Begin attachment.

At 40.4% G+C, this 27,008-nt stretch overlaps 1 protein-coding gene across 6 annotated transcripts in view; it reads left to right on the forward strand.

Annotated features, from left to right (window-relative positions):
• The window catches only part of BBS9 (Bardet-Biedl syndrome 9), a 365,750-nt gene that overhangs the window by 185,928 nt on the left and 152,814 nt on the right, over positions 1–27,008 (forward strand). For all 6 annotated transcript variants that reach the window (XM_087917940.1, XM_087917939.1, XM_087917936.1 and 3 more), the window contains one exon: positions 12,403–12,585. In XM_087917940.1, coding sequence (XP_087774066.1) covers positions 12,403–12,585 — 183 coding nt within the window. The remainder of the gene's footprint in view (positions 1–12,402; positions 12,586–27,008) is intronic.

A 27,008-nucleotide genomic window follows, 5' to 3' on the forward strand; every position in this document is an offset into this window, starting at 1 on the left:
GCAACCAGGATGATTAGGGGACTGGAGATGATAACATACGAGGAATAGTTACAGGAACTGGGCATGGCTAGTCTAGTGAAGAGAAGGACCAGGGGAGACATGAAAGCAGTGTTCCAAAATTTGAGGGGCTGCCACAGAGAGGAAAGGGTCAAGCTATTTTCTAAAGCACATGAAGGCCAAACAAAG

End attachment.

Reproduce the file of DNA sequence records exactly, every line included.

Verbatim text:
At 40.4% G+C, this 27,008-nt stretch overlaps 1 protein-coding gene across 6 annotated transcripts in view; it reads left to right on the forward strand.

Annotated features, from left to right (window-relative positions):
• The window catches only part of BBS9 (Bardet-Biedl syndrome 9), a 365,750-nt gene that overhangs the window by 185,928 nt on the left and 152,814 nt on the right, over positions 1–27,008 (forward strand). For all 6 annotated transcript variants that reach the window (XM_087917940.1, XM_087917939.1, XM_087917936.1 and 3 more), the window contains one exon: positions 12,403–12,585. In XM_087917940.1, coding sequence (XP_087774066.1) covers positions 12,403–12,585 — 183 coding nt within the window. The remainder of the gene's footprint in view (positions 1–12,402; positions 12,586–27,008) is intronic.

A 27,008-nucleotide genomic window follows, 5' to 3' on the forward strand; every position in this document is an offset into this window, starting at 1 on the left:
GCAACCAGGATGATTAGGGGACTGGAGATGATAACATACGAGGAATAGTTACAGGAACTGGGCATGGCTAGTCTAGTGAAGAGAAGGACCAGGGGAGACATGAAAGCAGTGTTCCAAAATTTGAGGGGCTGCCACAGAGAGGAAAGGGTCAAGCTATTTTCTAAAGCACATGAAGGCCAAACAAAG